Dress and Act Professionally

Teachers should dress professionally at all times, but especially for a parent-teacher conference. If possible, conferences should not be scheduled during "spirit week" or on a "dress down day" at school.

A teacher must also avoid talking about other teachers in the district who are not present. If a parent brings up a problem with another teacher, the parent should be first directed to call and/or meet with that teacher. Often, the issue is a miscommunication.

If a concern is raised that requires administrative attention, then the parents should be directed to contact an administrator with their concerns. Regardless, after the meeting, a teacher should report any parental concerns about another teacher to the attention of an administrator.  Administrators should be prepared before talking to parents.

Include Someone Else in the Conference

If the teacher knows in advance that the meeting may be contentious, it is important that a fellow (cohort) teacher or a guidance counselor or administrator be invited to the parent-teacher conference. This is especially true if the teacher has reason to believe that the parent might become agitated or irate. Having another individual there can have a calming influence on the situation.

Be Attentive

Teachers must be active listeners in any parent-teacher conference, and taking notes is important. During the conference, teachers must make eye contact and keep their body language open. Parents should be allowed to speak without interruption, without a teacher becoming defensive. Active listening techniques can help with this.

If the parents are bothered, a teacher can validate their feeling by saying something like, "I understand that you are bothered by this situation. What can we do to help your child be more successful?" This ensures that the conference stays focused on the child.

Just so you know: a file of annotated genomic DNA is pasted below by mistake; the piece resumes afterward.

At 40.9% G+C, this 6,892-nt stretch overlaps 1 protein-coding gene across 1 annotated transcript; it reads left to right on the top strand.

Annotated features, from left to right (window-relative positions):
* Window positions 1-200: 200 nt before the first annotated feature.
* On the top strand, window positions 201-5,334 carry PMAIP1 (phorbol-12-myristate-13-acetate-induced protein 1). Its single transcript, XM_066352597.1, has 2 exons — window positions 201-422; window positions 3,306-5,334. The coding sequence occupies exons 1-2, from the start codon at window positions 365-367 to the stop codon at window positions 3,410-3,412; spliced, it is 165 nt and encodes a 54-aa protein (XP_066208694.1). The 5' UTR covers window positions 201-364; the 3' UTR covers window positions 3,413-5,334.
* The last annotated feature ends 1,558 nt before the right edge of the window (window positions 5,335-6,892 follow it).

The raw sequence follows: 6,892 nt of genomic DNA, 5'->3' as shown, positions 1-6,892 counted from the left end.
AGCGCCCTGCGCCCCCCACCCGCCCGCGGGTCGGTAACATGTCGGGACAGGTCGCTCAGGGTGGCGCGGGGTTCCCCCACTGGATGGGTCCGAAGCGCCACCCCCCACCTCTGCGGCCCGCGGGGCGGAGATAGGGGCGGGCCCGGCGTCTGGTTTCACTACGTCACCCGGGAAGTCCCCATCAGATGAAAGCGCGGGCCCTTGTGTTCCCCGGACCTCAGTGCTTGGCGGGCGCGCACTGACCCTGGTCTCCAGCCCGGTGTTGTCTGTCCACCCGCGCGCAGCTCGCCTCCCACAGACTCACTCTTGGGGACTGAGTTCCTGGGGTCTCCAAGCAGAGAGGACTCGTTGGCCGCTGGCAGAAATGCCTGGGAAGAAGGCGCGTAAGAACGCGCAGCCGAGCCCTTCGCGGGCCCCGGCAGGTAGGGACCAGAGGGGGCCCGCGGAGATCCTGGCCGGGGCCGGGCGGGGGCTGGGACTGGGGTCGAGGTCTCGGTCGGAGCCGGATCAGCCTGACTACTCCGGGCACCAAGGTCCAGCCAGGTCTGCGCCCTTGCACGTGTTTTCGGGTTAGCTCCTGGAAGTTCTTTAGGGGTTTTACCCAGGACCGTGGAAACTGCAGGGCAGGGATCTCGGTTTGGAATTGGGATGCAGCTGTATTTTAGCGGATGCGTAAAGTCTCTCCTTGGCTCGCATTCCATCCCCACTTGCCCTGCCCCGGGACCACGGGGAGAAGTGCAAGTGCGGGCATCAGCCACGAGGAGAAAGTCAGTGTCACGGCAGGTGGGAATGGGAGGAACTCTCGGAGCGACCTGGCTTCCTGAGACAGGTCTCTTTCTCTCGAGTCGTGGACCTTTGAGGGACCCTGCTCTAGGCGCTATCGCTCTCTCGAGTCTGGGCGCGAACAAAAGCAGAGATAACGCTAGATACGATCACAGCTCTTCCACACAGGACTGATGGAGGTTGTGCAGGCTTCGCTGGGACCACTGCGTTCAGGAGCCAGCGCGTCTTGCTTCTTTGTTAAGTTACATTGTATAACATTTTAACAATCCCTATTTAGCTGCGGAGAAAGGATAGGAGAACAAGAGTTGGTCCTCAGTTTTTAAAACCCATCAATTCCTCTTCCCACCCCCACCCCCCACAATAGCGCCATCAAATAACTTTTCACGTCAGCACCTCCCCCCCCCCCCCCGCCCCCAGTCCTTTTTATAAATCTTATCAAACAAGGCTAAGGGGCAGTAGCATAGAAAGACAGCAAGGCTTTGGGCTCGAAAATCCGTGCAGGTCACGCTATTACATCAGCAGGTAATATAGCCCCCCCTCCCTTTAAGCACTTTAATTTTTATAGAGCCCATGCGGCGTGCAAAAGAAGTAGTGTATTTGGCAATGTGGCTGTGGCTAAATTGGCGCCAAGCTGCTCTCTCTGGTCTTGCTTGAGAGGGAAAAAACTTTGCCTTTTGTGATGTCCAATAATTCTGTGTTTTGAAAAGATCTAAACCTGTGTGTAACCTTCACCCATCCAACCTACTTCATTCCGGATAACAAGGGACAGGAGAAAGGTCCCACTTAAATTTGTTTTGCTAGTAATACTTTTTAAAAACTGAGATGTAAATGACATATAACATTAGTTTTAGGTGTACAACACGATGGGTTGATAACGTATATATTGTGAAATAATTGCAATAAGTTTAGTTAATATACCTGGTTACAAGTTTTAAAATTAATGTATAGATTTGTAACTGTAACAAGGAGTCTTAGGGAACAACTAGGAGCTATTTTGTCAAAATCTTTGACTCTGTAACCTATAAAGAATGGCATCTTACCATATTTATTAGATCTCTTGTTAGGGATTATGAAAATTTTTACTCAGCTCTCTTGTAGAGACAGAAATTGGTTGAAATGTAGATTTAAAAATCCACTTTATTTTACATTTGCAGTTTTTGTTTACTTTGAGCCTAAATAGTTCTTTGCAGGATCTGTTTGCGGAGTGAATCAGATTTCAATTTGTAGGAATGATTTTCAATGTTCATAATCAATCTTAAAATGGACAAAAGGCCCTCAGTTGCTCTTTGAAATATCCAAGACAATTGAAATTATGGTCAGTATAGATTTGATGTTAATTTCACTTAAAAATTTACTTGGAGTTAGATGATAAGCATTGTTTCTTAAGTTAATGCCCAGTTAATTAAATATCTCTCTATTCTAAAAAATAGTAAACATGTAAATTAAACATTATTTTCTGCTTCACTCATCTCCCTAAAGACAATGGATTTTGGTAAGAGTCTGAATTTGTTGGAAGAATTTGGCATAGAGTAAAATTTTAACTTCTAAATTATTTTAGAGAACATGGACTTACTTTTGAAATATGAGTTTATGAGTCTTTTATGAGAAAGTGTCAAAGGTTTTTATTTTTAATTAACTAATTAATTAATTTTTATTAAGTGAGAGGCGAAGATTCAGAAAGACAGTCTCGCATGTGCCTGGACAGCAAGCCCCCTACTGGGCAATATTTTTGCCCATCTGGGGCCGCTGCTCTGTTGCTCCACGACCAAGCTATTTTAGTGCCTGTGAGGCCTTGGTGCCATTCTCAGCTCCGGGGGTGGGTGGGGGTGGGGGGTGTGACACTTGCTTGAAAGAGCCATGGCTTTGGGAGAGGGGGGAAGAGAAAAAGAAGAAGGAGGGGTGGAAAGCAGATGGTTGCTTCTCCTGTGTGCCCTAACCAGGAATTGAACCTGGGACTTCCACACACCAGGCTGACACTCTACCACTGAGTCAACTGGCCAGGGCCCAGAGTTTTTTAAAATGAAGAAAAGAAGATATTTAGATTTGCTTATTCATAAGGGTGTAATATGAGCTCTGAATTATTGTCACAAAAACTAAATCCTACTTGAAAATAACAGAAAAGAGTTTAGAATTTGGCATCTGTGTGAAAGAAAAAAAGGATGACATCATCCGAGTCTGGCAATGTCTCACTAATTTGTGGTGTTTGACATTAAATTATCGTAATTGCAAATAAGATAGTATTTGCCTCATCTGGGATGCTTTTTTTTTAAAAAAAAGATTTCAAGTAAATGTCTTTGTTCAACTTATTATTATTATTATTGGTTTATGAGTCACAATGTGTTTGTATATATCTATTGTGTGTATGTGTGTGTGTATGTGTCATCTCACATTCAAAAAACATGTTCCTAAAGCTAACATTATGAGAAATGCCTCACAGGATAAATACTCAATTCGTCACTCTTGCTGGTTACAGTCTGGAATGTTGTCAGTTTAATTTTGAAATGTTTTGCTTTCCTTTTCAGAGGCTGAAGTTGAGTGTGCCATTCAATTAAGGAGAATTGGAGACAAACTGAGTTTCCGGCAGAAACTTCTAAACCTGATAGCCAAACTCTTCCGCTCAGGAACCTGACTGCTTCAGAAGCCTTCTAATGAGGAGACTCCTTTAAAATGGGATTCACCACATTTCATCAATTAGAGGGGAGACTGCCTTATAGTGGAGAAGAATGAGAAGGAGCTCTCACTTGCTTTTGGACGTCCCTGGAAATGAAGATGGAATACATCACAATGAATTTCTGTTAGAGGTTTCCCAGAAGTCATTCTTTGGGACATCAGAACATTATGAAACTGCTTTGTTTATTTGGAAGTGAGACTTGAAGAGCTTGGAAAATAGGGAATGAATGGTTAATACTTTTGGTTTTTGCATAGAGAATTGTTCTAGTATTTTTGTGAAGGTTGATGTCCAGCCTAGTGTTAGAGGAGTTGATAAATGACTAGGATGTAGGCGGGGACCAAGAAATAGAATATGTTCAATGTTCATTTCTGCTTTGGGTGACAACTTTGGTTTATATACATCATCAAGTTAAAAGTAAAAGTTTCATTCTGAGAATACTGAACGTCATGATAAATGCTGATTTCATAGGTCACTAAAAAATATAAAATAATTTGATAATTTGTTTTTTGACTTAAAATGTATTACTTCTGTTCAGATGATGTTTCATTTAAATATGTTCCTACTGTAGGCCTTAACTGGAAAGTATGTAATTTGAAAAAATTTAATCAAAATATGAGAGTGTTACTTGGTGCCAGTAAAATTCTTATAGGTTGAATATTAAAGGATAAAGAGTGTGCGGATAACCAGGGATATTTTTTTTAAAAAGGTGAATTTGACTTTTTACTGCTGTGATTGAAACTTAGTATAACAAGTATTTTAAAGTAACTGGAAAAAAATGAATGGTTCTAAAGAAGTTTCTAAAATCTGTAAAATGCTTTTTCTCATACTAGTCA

All teachers must remember that sometimes parents and their children just want to feel that they have been heard.

Avoid Eduspeak

Teachers must avoid acronyms and terms that might confuse non-educators, or if they must be used, a guide to the different terms should be provided. During a conference, a teacher should pause to make sure the parents understand.

For example, if a teacher is discussing specific situations such as scores on standardized tests, all terms should be clear to the parents. This will not only ensure that the parents understand but it will also help future communications.

Think About the Room Setup

Teachers should avoid sitting behind a desk with the parents on the other side. This arrangement sets up a barrier that can make parents feel unwelcome.

Instead, a conference should be moved to a set of desks pulled into a circle or to a table where any papers can be shared. The objective is to create an open area where everyone is seated equally.

Be Prepared for Upset Parents

Every teacher has to deal with an irate parent at some point. It is important to remember that the best way to deal with parents who may be confrontational is to remain calm. There may be unknown circumstances that contribute to difficult parent-teacher conferences, so the most important way to deal with them is to be prepared.

Proactive communication can help a teacher get a sense of the tone of a meeting before it happens. Teachers can research to see if there have been difficult meetings with parents in previous years. A most important rule is that administrators must be invited to any meeting with parents who have been combative in the past. If a parent does become irate during a meeting, the meeting should come to an end and be rescheduled for a different time.